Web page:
External links

Autacoids are biological factors that are primarily characterized by the effect they have upon smooth muscle. ... Angiotensin is an oligopeptide in the blood that causes vasoconstriction, increased blood pressure, and release of aldosterone from the adrenal cortex. ... In biochemistry, eicosanoids are a class of oxygenated hydrophobic molecules that largely function as autocrine and paracrine mediators. ... This article or section does not cite any references or sources. ... A kinin is any of various structurally related polypeptides, such as bradykinin and kallikrein, that act locally to induce vasodilation and contraction of smooth muscle. ... A platelet-activating factor, also known as a PAF or paf-acether is a potent phospholipid activator and mediator of many leucocyte functions, including platelet aggregation, inflammation, and anaphylaxis. ...

  Results from FactBites:
 
Serotonin definition - Depression Symptoms, Causes, and Treatments Including Clinical and Manic Depression on ... (204 words)
Serotonin: A hormone, also called 5-hydroxytryptamine, in the pineal gland, blood platelets, the digestive tract, and the brain.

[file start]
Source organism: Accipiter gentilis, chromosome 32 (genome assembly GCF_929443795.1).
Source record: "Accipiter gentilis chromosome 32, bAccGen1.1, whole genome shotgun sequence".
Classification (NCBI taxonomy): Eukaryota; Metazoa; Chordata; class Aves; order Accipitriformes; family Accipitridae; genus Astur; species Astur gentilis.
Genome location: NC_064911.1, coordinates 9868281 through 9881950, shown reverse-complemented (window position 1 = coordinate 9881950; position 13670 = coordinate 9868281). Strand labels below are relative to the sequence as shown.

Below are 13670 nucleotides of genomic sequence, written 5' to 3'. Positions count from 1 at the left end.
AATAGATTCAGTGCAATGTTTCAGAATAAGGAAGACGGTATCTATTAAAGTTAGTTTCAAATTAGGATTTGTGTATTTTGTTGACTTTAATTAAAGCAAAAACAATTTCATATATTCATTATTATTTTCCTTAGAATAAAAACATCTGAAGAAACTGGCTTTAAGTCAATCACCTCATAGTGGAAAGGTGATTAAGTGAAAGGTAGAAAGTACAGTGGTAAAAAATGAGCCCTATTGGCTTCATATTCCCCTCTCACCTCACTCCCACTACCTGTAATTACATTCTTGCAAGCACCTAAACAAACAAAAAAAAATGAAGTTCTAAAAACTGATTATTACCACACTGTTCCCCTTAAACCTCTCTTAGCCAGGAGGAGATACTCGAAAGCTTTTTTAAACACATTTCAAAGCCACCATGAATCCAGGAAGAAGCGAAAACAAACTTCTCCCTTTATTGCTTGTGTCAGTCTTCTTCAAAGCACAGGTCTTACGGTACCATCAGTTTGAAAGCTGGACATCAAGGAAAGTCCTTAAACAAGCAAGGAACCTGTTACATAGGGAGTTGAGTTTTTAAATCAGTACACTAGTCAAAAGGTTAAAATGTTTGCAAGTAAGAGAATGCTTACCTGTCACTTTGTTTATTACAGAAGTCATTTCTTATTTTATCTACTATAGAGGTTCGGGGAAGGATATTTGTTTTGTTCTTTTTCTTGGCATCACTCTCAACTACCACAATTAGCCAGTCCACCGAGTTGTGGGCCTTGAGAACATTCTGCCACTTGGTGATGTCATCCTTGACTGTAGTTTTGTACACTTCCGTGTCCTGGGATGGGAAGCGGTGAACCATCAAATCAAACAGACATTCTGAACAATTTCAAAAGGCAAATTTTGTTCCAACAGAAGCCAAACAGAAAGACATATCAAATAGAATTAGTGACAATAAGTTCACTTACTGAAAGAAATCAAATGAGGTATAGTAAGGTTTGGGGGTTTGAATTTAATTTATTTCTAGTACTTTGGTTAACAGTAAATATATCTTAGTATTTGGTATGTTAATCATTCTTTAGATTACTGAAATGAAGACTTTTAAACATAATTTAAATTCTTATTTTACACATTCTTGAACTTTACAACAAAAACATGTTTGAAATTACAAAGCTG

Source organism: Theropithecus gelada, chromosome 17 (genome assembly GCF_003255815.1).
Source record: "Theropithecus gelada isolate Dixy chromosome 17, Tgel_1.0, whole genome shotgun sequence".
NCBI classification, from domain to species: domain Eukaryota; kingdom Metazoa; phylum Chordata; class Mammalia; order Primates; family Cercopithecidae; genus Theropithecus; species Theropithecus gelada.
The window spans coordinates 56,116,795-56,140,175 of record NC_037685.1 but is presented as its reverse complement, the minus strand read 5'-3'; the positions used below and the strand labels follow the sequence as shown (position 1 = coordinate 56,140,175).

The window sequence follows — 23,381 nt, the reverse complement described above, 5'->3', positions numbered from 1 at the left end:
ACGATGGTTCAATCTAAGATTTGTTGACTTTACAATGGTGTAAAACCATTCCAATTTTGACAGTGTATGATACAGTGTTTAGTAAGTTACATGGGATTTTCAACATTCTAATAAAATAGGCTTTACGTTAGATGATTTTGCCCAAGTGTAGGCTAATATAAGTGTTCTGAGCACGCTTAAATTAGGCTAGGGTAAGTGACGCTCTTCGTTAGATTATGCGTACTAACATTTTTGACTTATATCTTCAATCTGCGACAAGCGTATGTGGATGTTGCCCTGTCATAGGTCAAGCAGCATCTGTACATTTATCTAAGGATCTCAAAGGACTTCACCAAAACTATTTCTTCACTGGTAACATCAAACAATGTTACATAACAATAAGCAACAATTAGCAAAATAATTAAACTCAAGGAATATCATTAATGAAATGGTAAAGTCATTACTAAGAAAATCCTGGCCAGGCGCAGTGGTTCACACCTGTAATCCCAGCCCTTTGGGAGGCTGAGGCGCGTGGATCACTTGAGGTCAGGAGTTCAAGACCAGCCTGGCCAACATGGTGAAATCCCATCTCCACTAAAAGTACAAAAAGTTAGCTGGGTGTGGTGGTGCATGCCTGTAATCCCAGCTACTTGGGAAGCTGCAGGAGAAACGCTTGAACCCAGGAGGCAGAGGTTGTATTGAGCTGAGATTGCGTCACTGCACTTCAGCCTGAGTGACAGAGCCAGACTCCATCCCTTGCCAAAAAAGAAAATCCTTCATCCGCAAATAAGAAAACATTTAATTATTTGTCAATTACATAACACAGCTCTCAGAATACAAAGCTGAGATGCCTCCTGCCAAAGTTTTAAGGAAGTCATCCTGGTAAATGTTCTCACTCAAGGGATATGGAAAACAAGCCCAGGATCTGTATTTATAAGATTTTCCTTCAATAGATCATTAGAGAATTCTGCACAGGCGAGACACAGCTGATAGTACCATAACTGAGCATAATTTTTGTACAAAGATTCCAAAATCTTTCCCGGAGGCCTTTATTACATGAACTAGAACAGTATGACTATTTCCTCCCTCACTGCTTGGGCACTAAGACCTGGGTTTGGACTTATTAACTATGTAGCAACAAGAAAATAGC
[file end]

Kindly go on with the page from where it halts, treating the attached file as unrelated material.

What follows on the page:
Serotonin acts both as a chemical messenger that transmits nerve signals between nerve cells and that causes blood vessels to narrow.
For example, medications that affect the action of serotonin are used to treat depression.
Serotonin (559 words)
Serotonin (5-hydroxytryptamine) is a monoamine neurotransmitter found in cardiovascular tissue, the peripheral nervous system, blood cells, and the central nervous system.
The biosynthesis of serotonin from the amino acid tryptophan is similar to that found for the catecholamines, and 5-hydroxytryptophan can cross the BBB to increase central levels of 5-HT.
Although serotonin is metabolized by monoamine oxidase to 5-hydroxyindoleacetic acid, most of the serotonin released into the post-synaptic space is removed by the neuron through a reuptake mechanism inhibited by the tricyclic antidepressants (see lecture notes for selective serotonin reuptake inhibitors.
  More results at FactBites »